Blinders

Tonya Eberhard

Waiting for the Moon to Sing


If the light of the moon flutters thick ivory lashes,
who opened its rusted-shut eyes?

It is the ivy that snakes its way up the brick wall
like octopus tentacles, spiraling up into the starless sky.

For branches of the heart unfurl to the heart-shaped
moon in anger. Crows vomit blood onto the Holy Host, stained.

Curl the fist to the white-knuckled moon,
white plate, white heartache and stomachache in the mind.

If the moon sings, the wolves will not howl.
If the wolves howl, the moon cannot be heard.

Waiting for the moon to sing is to say
what one could be, but not what one is.

To hear the moon sing is to find the words
'somewhere, here; nowhere, there'
chalked up on a brick wall underneath the coarse ivy.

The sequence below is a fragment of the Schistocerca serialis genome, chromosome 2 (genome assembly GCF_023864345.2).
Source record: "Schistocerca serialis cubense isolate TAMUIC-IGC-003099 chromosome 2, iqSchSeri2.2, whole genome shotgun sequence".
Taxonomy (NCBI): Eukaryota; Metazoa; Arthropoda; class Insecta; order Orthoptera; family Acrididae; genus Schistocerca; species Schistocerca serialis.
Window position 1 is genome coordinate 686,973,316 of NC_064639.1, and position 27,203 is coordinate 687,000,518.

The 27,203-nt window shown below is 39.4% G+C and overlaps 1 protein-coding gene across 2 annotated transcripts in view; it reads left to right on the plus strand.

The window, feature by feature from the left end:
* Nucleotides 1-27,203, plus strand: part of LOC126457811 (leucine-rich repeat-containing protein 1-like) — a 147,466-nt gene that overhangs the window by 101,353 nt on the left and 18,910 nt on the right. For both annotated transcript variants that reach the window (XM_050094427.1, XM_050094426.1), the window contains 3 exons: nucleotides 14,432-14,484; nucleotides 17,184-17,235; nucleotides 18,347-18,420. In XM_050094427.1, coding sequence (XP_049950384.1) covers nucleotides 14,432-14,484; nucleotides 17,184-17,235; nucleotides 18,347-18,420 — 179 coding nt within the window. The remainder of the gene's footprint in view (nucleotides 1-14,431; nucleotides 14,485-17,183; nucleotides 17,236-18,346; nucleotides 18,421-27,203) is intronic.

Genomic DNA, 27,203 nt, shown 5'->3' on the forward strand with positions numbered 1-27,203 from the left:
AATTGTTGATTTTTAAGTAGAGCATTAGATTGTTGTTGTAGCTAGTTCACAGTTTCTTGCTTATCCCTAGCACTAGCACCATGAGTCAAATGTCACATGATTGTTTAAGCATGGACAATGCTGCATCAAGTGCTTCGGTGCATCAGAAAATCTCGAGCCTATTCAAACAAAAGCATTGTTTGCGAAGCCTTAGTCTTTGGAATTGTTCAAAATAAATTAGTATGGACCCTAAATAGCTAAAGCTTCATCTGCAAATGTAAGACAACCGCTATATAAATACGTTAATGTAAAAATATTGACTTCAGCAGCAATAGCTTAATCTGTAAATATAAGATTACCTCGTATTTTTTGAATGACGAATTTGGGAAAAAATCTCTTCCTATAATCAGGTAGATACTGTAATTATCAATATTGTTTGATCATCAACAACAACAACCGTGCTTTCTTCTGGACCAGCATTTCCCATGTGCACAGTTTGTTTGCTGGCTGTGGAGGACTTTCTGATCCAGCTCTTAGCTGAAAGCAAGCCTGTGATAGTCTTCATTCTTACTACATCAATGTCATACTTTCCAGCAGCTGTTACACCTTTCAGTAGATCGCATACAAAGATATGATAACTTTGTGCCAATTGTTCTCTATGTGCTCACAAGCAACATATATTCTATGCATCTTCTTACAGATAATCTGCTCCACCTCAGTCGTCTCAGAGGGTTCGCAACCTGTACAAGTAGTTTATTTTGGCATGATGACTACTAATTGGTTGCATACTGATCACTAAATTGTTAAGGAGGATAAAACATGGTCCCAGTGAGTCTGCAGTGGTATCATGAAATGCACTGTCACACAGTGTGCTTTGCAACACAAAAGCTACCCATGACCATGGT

Closing Hours


Under a pool of light they eat oval moons, empty plates that
chip each tooth with every voracious bite. Night is not promising.
Not in a world that is toothless and starving, buried under snow.
The employees are bereft with their customer service jobs,
showing it with every apathetic broom sweep and hopeless apology
for mistaken orders.

They pay without leaving a tip. Every crumpled and folded dollar
bill must be carefully spent by the two ruthless teenagers. As they
leave, hastily buttoning up coats and adjusting wool hats, the sign on
the door is turned on its belly. Sorry, We’re Closed, it says, in the color
of a depressed cerulean blue. The figures shuffle their way through the
snow, a pair of disappointed hunting dogs that failed to catch the fox bounding
through the frostbitten wood.






TONYA EBERHARD recently graduated from the University of Missouri. She currently lives in Minnesota. Her work has appeared in Fauna Quarterly, The Commonline Journal, The Gambler Mag, Creative Talents Unleashed, Algebra of Owls, Dirty Chai, and many others.





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